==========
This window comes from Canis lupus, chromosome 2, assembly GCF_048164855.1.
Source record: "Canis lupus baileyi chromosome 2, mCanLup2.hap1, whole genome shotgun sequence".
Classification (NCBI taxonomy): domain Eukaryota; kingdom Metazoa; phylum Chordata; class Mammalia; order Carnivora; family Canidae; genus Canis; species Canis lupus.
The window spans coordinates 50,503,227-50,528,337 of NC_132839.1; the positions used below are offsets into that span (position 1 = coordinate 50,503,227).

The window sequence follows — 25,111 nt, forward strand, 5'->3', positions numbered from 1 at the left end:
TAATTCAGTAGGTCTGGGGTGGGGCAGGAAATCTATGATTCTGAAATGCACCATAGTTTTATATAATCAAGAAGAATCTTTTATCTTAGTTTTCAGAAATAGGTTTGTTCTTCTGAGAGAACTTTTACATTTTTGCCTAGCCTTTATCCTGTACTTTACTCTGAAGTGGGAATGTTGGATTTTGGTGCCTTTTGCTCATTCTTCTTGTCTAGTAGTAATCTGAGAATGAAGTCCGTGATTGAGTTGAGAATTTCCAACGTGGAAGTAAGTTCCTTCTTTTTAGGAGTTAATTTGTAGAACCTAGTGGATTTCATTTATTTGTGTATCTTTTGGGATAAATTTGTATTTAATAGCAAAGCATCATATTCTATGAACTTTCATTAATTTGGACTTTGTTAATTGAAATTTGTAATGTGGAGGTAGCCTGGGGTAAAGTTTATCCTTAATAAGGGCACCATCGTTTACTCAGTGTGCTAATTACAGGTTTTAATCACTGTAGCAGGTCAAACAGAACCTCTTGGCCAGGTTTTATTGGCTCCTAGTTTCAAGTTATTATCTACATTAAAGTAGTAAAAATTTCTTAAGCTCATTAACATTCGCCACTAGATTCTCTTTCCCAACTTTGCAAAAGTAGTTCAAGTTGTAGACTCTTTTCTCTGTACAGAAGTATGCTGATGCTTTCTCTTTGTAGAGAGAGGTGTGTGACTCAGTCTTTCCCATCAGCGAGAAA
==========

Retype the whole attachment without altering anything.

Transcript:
This window comes from Canis lupus, chromosome 2, assembly GCF_048164855.1.
Source record: "Canis lupus baileyi chromosome 2, mCanLup2.hap1, whole genome shotgun sequence".
Classification (NCBI taxonomy): domain Eukaryota; kingdom Metazoa; phylum Chordata; class Mammalia; order Carnivora; family Canidae; genus Canis; species Canis lupus.
The window spans coordinates 50,503,227-50,528,337 of NC_132839.1; the positions used below are offsets into that span (position 1 = coordinate 50,503,227).

The window sequence follows — 25,111 nt, forward strand, 5'->3', positions numbered from 1 at the left end:
TAATTCAGTAGGTCTGGGGTGGGGCAGGAAATCTATGATTCTGAAATGCACCATAGTTTTATATAATCAAGAAGAATCTTTTATCTTAGTTTTCAGAAATAGGTTTGTTCTTCTGAGAGAACTTTTACATTTTTGCCTAGCCTTTATCCTGTACTTTACTCTGAAGTGGGAATGTTGGATTTTGGTGCCTTTTGCTCATTCTTCTTGTCTAGTAGTAATCTGAGAATGAAGTCCGTGATTGAGTTGAGAATTTCCAACGTGGAAGTAAGTTCCTTCTTTTTAGGAGTTAATTTGTAGAACCTAGTGGATTTCATTTATTTGTGTATCTTTTGGGATAAATTTGTATTTAATAGCAAAGCATCATATTCTATGAACTTTCATTAATTTGGACTTTGTTAATTGAAATTTGTAATGTGGAGGTAGCCTGGGGTAAAGTTTATCCTTAATAAGGGCACCATCGTTTACTCAGTGTGCTAATTACAGGTTTTAATCACTGTAGCAGGTCAAACAGAACCTCTTGGCCAGGTTTTATTGGCTCCTAGTTTCAAGTTATTATCTACATTAAAGTAGTAAAAATTTCTTAAGCTCATTAACATTCGCCACTAGATTCTCTTTCCCAACTTTGCAAAAGTAGTTCAAGTTGTAGACTCTTTTCTCTGTACAGAAGTATGCTGATGCTTTCTCTTTGTAGAGAGAGGTGTGTGACTCAGTCTTTCCCATCAGCGAGAAA